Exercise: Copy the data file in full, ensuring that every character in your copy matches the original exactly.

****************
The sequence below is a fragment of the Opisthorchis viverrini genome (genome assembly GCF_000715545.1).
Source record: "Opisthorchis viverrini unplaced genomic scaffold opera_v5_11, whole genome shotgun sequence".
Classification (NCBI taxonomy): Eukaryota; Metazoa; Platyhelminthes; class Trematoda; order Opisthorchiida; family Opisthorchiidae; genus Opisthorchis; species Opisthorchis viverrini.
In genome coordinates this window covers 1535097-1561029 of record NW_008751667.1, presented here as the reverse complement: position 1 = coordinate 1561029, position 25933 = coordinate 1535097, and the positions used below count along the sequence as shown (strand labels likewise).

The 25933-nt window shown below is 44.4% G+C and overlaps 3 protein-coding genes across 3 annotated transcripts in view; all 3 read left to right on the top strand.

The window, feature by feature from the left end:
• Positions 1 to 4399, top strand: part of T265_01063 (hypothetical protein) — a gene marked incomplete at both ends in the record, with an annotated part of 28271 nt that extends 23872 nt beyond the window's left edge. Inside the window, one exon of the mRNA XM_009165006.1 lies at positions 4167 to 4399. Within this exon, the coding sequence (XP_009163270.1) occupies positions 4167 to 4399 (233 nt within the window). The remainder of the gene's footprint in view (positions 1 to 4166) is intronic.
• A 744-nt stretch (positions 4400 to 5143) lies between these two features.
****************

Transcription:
The sequence below is a fragment of the Opisthorchis viverrini genome (genome assembly GCF_000715545.1).
Source record: "Opisthorchis viverrini unplaced genomic scaffold opera_v5_11, whole genome shotgun sequence".
Classification (NCBI taxonomy): Eukaryota; Metazoa; Platyhelminthes; class Trematoda; order Opisthorchiida; family Opisthorchiidae; genus Opisthorchis; species Opisthorchis viverrini.
In genome coordinates this window covers 1535097-1561029 of record NW_008751667.1, presented here as the reverse complement: position 1 = coordinate 1561029, position 25933 = coordinate 1535097, and the positions used below count along the sequence as shown (strand labels likewise).

The 25933-nt window shown below is 44.4% G+C and overlaps 3 protein-coding genes across 3 annotated transcripts in view; all 3 read left to right on the top strand.

The window, feature by feature from the left end:
• Positions 1 to 4399, top strand: part of T265_01063 (hypothetical protein) — a gene marked incomplete at both ends in the record, with an annotated part of 28271 nt that extends 23872 nt beyond the window's left edge. Inside the window, one exon of the mRNA XM_009165006.1 lies at positions 4167 to 4399. Within this exon, the coding sequence (XP_009163270.1) occupies positions 4167 to 4399 (233 nt within the window). The remainder of the gene's footprint in view (positions 1 to 4166) is intronic.
• A 744-nt stretch (positions 4400 to 5143) lies between these two features.